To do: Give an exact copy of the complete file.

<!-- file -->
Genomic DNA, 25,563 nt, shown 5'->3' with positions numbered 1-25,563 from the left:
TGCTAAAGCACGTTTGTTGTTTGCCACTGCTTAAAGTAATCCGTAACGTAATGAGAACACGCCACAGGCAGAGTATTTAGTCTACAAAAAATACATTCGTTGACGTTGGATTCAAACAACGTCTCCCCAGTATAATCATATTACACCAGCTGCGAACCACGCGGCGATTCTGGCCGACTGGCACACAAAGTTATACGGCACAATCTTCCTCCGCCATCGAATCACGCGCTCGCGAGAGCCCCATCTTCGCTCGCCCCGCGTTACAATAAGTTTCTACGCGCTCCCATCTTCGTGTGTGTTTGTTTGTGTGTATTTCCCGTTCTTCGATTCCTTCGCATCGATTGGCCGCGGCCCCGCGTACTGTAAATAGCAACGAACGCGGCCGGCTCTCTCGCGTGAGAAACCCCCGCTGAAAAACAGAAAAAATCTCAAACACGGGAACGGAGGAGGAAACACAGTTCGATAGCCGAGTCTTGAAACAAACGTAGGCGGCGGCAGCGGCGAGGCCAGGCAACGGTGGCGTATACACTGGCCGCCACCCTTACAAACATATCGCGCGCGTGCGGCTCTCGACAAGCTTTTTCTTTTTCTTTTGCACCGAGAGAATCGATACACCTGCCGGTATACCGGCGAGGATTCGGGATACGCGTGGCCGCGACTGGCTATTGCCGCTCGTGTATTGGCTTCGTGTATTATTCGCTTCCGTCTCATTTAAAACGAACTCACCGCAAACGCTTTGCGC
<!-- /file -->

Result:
Genomic DNA, 25,563 nt, shown 5'->3' with positions numbered 1-25,563 from the left:
TGCTAAAGCACGTTTGTTGTTTGCCACTGCTTAAAGTAATCCGTAACGTAATGAGAACACGCCACAGGCAGAGTATTTAGTCTACAAAAAATACATTCGTTGACGTTGGATTCAAACAACGTCTCCCCAGTATAATCATATTACACCAGCTGCGAACCACGCGGCGATTCTGGCCGACTGGCACACAAAGTTATACGGCACAATCTTCCTCCGCCATCGAATCACGCGCTCGCGAGAGCCCCATCTTCGCTCGCCCCGCGTTACAATAAGTTTCTACGCGCTCCCATCTTCGTGTGTGTTTGTTTGTGTGTATTTCCCGTTCTTCGATTCCTTCGCATCGATTGGCCGCGGCCCCGCGTACTGTAAATAGCAACGAACGCGGCCGGCTCTCTCGCGTGAGAAACCCCCGCTGAAAAACAGAAAAAATCTCAAACACGGGAACGGAGGAGGAAACACAGTTCGATAGCCGAGTCTTGAAACAAACGTAGGCGGCGGCAGCGGCGAGGCCAGGCAACGGTGGCGTATACACTGGCCGCCACCCTTACAAACATATCGCGCGCGTGCGGCTCTCGACAAGCTTTTTCTTTTTCTTTTGCACCGAGAGAATCGATACACCTGCCGGTATACCGGCGAGGATTCGGGATACGCGTGGCCGCGACTGGCTATTGCCGCTCGTGTATTGGCTTCGTGTATTATTCGCTTCCGTCTCATTTAAAACGAACTCACCGCAAACGCTTTGCGC